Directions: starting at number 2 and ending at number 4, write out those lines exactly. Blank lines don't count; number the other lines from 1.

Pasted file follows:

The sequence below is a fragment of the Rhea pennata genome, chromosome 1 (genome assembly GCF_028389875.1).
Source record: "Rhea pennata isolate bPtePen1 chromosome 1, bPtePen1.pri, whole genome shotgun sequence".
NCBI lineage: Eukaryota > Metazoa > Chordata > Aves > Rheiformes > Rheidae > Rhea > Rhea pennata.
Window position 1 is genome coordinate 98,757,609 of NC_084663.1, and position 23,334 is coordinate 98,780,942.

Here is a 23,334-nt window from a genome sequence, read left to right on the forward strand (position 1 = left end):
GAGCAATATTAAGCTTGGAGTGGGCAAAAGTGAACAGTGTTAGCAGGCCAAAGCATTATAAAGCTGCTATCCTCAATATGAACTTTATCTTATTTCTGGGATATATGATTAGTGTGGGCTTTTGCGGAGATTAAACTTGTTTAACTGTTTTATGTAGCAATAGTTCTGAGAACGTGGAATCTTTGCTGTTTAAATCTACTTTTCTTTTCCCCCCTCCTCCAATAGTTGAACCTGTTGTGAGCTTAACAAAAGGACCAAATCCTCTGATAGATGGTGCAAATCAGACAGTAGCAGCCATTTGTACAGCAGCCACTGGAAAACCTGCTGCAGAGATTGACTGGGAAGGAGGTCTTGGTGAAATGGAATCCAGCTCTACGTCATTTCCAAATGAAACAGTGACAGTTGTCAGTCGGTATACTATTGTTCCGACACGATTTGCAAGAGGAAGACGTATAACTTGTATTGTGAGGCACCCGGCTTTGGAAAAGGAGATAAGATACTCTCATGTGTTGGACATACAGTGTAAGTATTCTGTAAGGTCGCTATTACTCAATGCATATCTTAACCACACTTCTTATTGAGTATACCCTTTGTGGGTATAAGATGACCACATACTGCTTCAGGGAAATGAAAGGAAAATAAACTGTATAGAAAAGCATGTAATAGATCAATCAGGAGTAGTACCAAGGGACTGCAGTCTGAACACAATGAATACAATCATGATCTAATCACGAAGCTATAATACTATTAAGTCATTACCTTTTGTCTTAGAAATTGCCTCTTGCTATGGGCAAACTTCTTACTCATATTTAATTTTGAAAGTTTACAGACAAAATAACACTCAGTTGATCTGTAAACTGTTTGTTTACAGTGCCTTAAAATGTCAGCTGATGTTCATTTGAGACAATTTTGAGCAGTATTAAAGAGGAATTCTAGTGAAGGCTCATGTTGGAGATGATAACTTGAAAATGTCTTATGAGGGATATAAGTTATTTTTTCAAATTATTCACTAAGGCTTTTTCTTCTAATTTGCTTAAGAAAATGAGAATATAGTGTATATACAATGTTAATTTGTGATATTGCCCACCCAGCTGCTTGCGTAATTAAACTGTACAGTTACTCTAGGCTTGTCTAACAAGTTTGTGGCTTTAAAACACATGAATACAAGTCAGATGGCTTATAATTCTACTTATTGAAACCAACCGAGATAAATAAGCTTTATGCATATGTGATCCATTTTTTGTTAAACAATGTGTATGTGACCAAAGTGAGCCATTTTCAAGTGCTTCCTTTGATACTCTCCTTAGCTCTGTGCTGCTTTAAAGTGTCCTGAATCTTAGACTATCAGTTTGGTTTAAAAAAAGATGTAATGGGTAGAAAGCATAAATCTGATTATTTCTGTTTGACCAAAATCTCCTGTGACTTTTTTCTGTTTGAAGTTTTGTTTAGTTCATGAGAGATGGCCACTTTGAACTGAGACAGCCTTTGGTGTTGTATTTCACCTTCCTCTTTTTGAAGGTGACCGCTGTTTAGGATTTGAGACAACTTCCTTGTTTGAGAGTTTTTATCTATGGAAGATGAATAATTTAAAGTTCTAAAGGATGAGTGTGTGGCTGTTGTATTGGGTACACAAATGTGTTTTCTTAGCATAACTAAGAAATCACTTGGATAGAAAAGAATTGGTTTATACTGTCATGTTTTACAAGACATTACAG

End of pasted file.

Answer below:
Source record: "Rhea pennata isolate bPtePen1 chromosome 1, bPtePen1.pri, whole genome shotgun sequence".
NCBI lineage: Eukaryota > Metazoa > Chordata > Aves > Rheiformes > Rheidae > Rhea > Rhea pennata.
Window position 1 is genome coordinate 98,757,609 of NC_084663.1, and position 23,334 is coordinate 98,780,942.